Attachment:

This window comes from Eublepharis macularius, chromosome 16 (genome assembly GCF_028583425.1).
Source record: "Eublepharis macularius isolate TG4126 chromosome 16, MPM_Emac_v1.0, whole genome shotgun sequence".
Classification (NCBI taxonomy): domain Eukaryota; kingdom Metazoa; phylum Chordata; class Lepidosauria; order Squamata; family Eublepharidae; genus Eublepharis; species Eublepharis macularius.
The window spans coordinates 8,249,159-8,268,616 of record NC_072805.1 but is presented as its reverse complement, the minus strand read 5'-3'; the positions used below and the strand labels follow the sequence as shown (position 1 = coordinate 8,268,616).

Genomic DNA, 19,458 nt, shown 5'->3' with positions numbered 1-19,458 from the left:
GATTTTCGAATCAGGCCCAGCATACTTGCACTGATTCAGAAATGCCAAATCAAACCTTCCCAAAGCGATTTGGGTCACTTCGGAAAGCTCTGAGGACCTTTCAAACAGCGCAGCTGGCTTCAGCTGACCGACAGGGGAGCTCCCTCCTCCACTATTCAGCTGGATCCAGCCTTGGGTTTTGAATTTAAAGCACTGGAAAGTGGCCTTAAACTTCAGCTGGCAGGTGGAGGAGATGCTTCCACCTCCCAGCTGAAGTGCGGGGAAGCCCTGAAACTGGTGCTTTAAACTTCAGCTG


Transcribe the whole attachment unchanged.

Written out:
This window comes from Eublepharis macularius, chromosome 16 (genome assembly GCF_028583425.1).
Source record: "Eublepharis macularius isolate TG4126 chromosome 16, MPM_Emac_v1.0, whole genome shotgun sequence".
Classification (NCBI taxonomy): domain Eukaryota; kingdom Metazoa; phylum Chordata; class Lepidosauria; order Squamata; family Eublepharidae; genus Eublepharis; species Eublepharis macularius.
The window spans coordinates 8,249,159-8,268,616 of record NC_072805.1 but is presented as its reverse complement, the minus strand read 5'-3'; the positions used below and the strand labels follow the sequence as shown (position 1 = coordinate 8,268,616).

Genomic DNA, 19,458 nt, shown 5'->3' with positions numbered 1-19,458 from the left:
GATTTTCGAATCAGGCCCAGCATACTTGCACTGATTCAGAAATGCCAAATCAAACCTTCCCAAAGCGATTTGGGTCACTTCGGAAAGCTCTGAGGACCTTTCAAACAGCGCAGCTGGCTTCAGCTGACCGACAGGGGAGCTCCCTCCTCCACTATTCAGCTGGATCCAGCCTTGGGTTTTGAATTTAAAGCACTGGAAAGTGGCCTTAAACTTCAGCTGGCAGGTGGAGGAGATGCTTCCACCTCCCAGCTGAAGTGCGGGGAAGCCCTGAAACTGGTGCTTTAAACTTCAGCTG